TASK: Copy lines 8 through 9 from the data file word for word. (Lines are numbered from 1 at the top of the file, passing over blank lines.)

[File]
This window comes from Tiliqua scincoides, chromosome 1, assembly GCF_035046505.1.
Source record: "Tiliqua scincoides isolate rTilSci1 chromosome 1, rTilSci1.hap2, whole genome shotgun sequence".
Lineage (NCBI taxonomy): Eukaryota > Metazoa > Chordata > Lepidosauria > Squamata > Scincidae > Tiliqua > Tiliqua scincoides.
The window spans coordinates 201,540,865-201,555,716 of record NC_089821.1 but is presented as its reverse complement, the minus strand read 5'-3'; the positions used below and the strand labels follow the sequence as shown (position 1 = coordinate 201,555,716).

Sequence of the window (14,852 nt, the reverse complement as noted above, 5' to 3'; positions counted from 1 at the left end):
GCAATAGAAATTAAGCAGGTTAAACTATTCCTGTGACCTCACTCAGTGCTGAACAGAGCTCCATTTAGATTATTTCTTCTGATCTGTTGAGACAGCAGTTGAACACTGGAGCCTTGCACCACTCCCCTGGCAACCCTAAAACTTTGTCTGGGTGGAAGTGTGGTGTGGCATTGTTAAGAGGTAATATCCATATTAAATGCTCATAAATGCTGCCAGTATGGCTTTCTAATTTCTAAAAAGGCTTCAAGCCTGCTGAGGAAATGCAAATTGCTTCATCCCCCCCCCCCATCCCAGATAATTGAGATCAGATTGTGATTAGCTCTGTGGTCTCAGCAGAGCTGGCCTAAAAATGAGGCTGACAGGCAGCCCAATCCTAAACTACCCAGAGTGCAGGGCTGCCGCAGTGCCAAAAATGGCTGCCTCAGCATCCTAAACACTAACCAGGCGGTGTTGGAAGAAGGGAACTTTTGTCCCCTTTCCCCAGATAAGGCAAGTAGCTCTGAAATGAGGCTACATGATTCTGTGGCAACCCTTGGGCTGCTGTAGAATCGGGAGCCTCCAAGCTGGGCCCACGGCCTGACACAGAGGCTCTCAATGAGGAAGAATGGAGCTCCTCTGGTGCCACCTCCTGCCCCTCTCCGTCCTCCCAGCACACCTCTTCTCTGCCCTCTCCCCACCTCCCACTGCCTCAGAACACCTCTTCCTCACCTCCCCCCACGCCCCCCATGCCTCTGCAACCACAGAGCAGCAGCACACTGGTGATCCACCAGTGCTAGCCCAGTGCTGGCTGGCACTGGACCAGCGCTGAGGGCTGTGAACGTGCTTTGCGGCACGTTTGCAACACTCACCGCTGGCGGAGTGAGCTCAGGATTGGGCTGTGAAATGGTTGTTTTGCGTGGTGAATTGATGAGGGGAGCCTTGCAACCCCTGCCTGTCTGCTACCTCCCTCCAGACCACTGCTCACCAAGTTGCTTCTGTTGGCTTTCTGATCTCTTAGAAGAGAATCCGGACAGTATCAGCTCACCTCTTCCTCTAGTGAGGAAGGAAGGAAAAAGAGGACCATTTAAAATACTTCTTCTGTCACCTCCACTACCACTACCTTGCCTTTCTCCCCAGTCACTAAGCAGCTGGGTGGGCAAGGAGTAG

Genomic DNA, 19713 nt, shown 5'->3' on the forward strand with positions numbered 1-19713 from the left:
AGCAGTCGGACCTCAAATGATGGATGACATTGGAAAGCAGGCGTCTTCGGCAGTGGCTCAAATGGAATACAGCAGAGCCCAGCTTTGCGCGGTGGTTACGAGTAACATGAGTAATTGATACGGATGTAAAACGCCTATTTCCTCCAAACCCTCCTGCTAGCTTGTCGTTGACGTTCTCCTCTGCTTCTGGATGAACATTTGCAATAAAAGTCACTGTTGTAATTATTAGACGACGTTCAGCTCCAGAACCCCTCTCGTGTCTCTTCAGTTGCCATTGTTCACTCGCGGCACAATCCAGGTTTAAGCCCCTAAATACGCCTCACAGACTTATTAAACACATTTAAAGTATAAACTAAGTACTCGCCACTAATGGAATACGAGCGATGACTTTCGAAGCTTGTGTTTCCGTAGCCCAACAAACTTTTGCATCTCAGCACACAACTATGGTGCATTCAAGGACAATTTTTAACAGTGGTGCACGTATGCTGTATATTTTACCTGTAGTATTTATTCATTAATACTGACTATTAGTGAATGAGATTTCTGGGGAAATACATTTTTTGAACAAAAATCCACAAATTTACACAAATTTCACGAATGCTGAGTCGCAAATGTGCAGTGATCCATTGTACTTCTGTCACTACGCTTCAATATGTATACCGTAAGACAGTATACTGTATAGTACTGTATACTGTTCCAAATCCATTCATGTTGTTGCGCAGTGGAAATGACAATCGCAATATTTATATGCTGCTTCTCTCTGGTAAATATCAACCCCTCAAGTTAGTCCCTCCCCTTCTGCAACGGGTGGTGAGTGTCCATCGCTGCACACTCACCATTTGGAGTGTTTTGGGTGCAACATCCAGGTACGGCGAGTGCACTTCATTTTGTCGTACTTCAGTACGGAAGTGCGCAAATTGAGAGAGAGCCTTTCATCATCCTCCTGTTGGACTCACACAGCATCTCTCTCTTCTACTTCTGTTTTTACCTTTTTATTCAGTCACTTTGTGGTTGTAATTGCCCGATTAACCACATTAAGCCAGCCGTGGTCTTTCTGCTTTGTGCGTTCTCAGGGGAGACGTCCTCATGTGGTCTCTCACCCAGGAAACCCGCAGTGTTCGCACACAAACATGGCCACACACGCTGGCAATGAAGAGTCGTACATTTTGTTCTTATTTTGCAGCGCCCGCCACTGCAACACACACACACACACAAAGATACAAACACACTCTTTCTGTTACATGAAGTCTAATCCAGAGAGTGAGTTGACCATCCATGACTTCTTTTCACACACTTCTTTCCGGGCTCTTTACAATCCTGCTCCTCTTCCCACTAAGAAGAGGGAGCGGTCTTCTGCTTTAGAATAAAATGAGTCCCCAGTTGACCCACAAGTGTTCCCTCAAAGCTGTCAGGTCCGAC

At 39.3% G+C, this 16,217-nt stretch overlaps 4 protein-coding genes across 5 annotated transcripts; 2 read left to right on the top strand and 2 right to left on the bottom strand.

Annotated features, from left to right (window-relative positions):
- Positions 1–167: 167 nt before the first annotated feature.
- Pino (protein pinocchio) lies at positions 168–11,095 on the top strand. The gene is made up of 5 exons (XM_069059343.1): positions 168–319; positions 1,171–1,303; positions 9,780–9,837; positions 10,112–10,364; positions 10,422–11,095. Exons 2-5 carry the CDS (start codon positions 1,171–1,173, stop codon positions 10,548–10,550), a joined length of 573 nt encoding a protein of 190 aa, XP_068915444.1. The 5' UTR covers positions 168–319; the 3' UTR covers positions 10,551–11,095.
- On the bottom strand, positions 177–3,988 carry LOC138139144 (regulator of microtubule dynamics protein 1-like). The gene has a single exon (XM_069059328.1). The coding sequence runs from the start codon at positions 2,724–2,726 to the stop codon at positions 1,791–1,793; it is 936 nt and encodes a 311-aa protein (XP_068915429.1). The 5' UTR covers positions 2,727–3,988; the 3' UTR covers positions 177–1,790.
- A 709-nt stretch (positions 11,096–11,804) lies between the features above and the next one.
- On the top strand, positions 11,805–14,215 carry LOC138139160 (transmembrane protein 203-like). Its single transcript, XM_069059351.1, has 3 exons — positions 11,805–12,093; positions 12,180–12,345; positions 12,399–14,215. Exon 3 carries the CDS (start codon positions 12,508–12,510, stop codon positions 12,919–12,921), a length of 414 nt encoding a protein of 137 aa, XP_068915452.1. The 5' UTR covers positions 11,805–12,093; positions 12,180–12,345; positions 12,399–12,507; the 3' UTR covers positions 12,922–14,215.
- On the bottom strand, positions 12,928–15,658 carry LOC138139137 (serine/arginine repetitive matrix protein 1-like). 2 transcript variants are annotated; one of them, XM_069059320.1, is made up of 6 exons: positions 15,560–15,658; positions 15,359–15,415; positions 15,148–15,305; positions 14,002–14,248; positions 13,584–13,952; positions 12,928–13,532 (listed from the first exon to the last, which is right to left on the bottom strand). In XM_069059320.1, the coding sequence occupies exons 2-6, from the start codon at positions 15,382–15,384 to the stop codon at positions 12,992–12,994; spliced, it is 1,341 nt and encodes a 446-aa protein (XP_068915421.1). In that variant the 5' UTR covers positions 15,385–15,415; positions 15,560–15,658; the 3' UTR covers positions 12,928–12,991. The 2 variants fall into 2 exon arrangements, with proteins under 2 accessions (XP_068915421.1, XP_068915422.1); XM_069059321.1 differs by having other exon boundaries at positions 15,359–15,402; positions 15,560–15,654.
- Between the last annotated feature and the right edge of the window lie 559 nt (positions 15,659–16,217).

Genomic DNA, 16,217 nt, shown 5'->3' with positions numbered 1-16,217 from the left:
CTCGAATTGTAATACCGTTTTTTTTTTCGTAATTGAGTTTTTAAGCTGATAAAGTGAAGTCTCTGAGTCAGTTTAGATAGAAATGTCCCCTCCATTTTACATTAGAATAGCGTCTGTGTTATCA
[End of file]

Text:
AGCAGTCGGACCTCAAATGATGGATGACATTGGAAAGCAGGCGTCTTCGGCAGTGGCTCAAATGGAATACAGCAGAGCCCAGCTTTGCGCGGTGGTTACGAGTAACATGAGTAATTGATACGGATGTAAAACGCCTATTTCCTCCAAACCCTCCTGCTAGCTTGTCGTTGACGTTCTCCTCTGCTTCTGGATGAACATTTGCAATAAAAGTCACTGTTGTAATTATTAGACGACGTTCAGCTCCAGAACCCCTCTCGTGTCTCTTCAGTTGCCATTGTTCACTCGCGGCACAATCCAGGTTTAAGCCCCTAAATACGCCTCACAGACTTATTAAACACATTTAAAGTATAAACTAAGTACTCGCCACTAATGGAATACGAGCGATGACTTTCGAAGCTTGTGTTTCCGTAGCCCAACAAACTTTTGCATCTCAGCACACAACTATGGTGCATTCAAGGACAATTTTTAACAGTGGTGCACGTATGCTGTATATTTTACCTGTAGTATTTATTCATTAATACTGACTATTAGTGAATGAGATTTCTGGGGAAATACATTTTTTGAACAAAAATCCACAAATTTACACAAATTTCACGAATGCTGAGTCGCAAATGTGCAGTGATCCATTGTACTTCTGTCACTACGCTTCAATATGTATACCGTAAGACAGTATACTGTATAGTACTGTATACTGTTCCAAATCCATTCATGTTGTTGCGCAGTGGAAATGACAATCGCAATATTTATATGCTGCTTCTCTCTGGTAAATATCAACCCCTCAAGTTAGTCCCTCCCCTTCTGCAACGGGTGGTGAGTGTCCATCGCTGCACACTCACCATTTGGAGTGTTTTGGGTGCAACATCCAGGTACGGCGAGTGCACTTCATTTTGTCGTACTTCAGTACGGAAGTGCGCAAATTGAGAGAGAGCCTTTCATCATCCTCCTGTTGGACTCACACAGCATCTCTCTCTTCTACTTCTGTTTTTACCTTTTTATTCAGTCACTTTGTGGTTGTAATTGCCCGATTAACCACATTAAGCCAGCCGTGGTCTTTCTGCTTTGTGCGTTCTCAGGGGAGACGTCCTCATGTGGTCTCTCACCCAGGAAACCCGCAGTGTTCGCACACAAACATGGCCACACACGCTGGCAATGAAGAGTCGTACATTTTGTTCTTATTTTGCAGCGCCCGCCACTGCAACACACACACACACACAAAGATACAAACACACTCTTTCTGTTACATGAAGTCTAATCCAGAGAGTGAGTTGACCATCCATGACTTCTTTTCACACACTTCTTTCCGGGCTCTTTACAATCCTGCTCCTCTTCCCACTAAGAAGAGGGAGCGGTCTTCTGCTTTAGAATAAAATGAGTCCCCAGTTGACCCACAAGTGTTCCCTCAAAGCTGTCAGGTCCGAC

At 39.3% G+C, this 16,217-nt stretch overlaps 4 protein-coding genes across 5 annotated transcripts; 2 read left to right on the top strand and 2 right to left on the bottom strand.